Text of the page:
The Haunting of Hill House

Topics: Suicide, Meaning of life, English-language films Pages: 5 (2050 words) Published: March 5, 2011
The Liberating Appeal of Cars
I choose to interpret the representation of cars in The Haunting of Hill House. In this novel, a car is first represented as a means of control over Eleanor by her sister (Jackson 7). However, Eleanor’s stealing of the car transforms the car into a representation of freedom from her present life (Jackson 10). The car allows Eleanor to be free of her controlled life and to begin her own journey (Jackson 10). We observe the same car at the conclusion of the novel as a device used to free herself from her forced departure of Hill House (Jackson 178). She uses the car to commit suicide, allowing her to stay at Hill House indefinitely (Jackson 182). I argue that in the novel the car is utilized for control over Eleanor but ultimately for her personal freedom. The car is what liberates Eleanor from her life prior to Hill House and also from her forced departure. I will also argue that the significance of Eleanor’s car being used for freedom is that it shows the transformation of Eleanor’s mental state. The difference in Eleanor’s idea of freedom, travel versus suicide, makes the demise of Eleanor’s mental state evident.

The car is first introduced in an argument of its ownership between Eleanor and her sister (Jackson 6). The fight reveals the strong level of control that Eleanor’s sister and brother-in-law possess over Eleanor’s life (Jackson 7). Carrie’s attempt of control over Eleanor is demonstrated by Carrie’s speech when she exclaims, “We don’t know where you’re going, do we? You haven’t seen fit to tell us very much about all this, have you? I don’t think I can see my way clear to letting you borrow my car” (Jackson 7). This quote shows Carrie’s unhappiness with Eleanor’s refusal to share the details of her upcoming journey. Subsequently, Carrie then clearly denies Eleanor the use of the car. This denial grants Carrie a level of control over Eleanor’s journey because it would be much more difficult for her to travel without the car. Therefore, I argue that Carrie is utilizing the car as a means of control over Eleanor. I believe that Eleanor steals the car that her sister denies her in order to be freed of her sister’s control (Jackson 10). Thus, the car is then used as a means of freedom. The following description of Eleanor’s change of behavior gives evidence that the stealing of the car has freed Eleanor of her sister’s control: When she had her sister’s permission to drive the little car, she had gone cautiously, moving with extreme care to avoid even the slightest scratch or mar which might irritate her sister, but today, with her cartoon in the back seat and her suitcase on the floor, her gloves and pocketbook and light coat on the sea beside her, the car belonged entirely to her, a little contained world all her own. (Jackson 10) This alteration from being extremely careful and cautious with the operation of the vehicle to not caring demonstrates that Eleanor is no longer restricted by her sister (Jackson 10). The modification of her treatment of the car, as well as simply stealing the car, shows that Eleanor no longer cares about irritating her sister, therefore freeing Eleanor of her sister’s control (Jackson 10). Furthermore, it is critical to my argument to emphasize that in this context the car is being used as a means of freedom from her sister’s control.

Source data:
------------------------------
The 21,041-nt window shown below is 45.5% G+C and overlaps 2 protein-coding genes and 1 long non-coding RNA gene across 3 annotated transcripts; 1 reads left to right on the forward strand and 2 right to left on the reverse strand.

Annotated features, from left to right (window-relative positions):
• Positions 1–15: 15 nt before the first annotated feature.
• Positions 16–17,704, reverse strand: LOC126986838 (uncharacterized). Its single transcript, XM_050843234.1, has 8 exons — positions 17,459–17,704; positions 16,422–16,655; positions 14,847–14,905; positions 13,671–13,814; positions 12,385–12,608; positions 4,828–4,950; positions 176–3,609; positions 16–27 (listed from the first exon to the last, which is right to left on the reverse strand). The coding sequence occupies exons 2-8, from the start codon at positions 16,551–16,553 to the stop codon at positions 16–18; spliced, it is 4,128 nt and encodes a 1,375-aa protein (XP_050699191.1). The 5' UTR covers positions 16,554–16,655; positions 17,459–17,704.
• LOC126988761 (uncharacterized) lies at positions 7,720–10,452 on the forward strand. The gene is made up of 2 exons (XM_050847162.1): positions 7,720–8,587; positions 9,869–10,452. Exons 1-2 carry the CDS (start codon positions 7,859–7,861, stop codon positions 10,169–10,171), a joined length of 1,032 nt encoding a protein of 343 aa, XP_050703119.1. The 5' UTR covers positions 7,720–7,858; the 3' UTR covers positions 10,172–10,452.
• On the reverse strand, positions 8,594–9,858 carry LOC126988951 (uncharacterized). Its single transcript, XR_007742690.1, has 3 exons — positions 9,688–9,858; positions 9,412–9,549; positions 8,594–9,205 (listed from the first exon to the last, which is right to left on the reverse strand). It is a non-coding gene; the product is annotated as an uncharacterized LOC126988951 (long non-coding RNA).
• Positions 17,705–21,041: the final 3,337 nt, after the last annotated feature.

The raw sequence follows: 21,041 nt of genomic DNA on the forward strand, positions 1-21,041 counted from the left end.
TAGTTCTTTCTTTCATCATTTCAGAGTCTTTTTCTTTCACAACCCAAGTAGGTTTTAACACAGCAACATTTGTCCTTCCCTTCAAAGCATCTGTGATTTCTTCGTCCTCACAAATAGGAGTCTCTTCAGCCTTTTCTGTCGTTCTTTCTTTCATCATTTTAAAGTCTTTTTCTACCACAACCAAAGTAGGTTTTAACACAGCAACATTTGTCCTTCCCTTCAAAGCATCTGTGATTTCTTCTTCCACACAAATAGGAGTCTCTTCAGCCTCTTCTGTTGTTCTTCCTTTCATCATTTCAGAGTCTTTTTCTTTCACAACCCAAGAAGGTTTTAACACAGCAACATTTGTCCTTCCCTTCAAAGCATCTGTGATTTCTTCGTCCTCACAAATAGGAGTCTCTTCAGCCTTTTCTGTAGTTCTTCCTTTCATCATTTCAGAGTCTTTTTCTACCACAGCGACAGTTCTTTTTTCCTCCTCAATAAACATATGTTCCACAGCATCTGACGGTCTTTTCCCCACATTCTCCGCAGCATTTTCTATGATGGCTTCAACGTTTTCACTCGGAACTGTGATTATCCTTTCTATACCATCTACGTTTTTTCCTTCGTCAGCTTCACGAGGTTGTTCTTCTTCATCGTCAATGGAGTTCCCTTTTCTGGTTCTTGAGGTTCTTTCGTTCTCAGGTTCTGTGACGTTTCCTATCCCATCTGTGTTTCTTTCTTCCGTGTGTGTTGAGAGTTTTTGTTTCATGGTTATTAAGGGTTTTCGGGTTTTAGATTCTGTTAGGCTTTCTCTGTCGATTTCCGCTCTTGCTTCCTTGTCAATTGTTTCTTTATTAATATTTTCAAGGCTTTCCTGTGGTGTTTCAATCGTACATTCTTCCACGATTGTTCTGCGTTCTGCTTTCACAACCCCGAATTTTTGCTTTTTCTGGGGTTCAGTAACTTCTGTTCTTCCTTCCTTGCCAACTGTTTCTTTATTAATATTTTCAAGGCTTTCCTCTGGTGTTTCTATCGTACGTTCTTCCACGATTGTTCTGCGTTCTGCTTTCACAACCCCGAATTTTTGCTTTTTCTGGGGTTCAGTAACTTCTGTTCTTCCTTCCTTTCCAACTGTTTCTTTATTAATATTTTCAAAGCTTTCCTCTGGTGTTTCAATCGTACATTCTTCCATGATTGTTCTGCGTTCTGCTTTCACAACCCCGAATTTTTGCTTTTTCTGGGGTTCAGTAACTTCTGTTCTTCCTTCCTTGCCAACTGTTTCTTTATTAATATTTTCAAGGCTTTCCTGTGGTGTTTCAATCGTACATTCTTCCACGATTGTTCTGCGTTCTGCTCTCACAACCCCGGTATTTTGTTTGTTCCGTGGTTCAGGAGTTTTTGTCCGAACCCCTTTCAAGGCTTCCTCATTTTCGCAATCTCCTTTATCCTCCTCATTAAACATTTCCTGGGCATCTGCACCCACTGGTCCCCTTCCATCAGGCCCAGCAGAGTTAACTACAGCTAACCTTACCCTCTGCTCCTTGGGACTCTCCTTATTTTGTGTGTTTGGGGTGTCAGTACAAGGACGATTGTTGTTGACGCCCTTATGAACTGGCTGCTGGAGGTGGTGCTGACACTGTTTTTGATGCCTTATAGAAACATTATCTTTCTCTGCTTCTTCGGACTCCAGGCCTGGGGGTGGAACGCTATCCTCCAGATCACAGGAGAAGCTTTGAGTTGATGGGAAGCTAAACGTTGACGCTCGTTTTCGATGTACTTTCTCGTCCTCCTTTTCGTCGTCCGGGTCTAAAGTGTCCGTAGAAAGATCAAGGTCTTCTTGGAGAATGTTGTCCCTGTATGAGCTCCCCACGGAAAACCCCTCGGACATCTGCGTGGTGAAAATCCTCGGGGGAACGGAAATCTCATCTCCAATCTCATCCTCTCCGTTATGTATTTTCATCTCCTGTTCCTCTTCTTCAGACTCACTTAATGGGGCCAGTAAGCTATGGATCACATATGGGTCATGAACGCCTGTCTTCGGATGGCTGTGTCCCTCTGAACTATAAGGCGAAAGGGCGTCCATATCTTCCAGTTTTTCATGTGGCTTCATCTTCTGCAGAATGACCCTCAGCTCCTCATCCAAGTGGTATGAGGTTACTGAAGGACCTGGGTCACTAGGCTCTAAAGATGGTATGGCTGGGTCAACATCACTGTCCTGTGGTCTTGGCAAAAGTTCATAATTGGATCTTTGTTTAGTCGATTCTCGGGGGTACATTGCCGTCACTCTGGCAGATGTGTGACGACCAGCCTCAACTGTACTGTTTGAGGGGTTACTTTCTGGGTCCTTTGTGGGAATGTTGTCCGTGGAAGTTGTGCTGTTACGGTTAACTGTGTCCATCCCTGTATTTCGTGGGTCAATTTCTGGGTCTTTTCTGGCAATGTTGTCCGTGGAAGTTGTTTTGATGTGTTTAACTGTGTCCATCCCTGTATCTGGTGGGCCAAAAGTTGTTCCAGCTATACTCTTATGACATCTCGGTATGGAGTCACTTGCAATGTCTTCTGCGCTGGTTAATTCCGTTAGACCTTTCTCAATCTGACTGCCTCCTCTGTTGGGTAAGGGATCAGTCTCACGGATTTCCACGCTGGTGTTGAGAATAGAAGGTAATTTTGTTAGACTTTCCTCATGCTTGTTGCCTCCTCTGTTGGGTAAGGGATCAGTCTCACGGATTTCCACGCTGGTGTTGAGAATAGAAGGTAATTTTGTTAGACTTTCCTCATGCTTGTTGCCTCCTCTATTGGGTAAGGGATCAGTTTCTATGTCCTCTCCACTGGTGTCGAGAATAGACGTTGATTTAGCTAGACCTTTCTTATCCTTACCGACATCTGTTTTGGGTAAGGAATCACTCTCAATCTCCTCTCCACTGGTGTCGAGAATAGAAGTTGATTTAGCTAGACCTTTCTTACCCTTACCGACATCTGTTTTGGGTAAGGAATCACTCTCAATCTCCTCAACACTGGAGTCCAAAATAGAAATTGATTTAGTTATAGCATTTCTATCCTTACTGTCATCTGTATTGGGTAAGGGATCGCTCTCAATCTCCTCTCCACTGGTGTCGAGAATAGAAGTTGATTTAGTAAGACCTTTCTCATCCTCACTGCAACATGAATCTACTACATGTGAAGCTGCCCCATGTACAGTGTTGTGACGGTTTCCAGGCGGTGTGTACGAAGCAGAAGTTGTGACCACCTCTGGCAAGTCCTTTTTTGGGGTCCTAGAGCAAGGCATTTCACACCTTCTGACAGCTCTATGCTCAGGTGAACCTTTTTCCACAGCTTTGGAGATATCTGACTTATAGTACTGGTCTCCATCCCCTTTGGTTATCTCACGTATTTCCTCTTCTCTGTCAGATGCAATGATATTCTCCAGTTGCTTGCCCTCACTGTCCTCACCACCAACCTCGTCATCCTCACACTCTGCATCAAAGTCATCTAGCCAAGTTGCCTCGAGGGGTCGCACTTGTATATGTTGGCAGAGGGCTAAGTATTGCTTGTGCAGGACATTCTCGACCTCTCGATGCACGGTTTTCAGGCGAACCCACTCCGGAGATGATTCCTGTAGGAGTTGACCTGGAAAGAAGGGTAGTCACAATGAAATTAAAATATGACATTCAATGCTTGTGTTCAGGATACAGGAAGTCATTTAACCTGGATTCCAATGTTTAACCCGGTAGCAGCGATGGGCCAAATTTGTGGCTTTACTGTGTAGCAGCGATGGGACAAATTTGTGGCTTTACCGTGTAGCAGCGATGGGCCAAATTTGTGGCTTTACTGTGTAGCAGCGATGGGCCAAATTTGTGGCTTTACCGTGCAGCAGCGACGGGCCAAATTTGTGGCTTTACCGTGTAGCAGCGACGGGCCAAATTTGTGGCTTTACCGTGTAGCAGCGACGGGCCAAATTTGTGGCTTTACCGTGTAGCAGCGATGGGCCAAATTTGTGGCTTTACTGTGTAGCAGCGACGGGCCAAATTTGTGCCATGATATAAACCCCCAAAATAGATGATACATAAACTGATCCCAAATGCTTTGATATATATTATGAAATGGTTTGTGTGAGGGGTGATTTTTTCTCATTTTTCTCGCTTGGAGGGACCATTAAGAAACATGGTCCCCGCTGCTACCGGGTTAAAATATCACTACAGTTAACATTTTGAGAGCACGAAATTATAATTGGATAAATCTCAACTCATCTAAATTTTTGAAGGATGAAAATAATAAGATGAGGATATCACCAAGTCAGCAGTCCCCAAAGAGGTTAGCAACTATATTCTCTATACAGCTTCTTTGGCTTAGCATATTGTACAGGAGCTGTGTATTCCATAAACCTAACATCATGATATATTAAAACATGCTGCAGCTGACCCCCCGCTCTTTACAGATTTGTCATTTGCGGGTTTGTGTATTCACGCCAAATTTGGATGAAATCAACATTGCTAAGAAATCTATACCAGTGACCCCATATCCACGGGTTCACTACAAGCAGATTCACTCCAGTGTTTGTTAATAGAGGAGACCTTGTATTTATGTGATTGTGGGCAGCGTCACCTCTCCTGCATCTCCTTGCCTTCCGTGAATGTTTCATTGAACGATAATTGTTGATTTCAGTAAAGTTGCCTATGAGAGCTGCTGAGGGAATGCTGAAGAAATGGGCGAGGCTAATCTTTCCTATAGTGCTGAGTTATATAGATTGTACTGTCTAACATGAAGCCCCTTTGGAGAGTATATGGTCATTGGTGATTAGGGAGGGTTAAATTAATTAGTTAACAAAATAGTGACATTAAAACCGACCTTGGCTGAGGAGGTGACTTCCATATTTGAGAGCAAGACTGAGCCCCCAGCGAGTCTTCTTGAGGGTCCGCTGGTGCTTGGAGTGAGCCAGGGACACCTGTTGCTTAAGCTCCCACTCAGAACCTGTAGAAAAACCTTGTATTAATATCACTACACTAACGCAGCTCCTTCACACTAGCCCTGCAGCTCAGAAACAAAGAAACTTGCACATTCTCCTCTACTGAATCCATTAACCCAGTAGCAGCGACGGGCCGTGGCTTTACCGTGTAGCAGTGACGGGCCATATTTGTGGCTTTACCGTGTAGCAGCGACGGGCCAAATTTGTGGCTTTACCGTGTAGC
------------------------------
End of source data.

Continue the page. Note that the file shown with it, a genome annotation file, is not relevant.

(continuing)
It is clear that the car has freed Eleanor from her sister’s control and her previous life. Eleanor reflects on the stealing of the car and thinks, “I would never have suspected it of myself, she thought, laughing still; everything is different, I am a new person, very far from home” (Jackson 19). I interpret Eleanor’s declaration that everything is different and that she is a new person as Eleanor no longer being constrained by her sister and her family (Jackson 19). Being liberated of her sister’s control, Eleanor is allowed to be herself and do whatever she desires. Therefore, the car has a...
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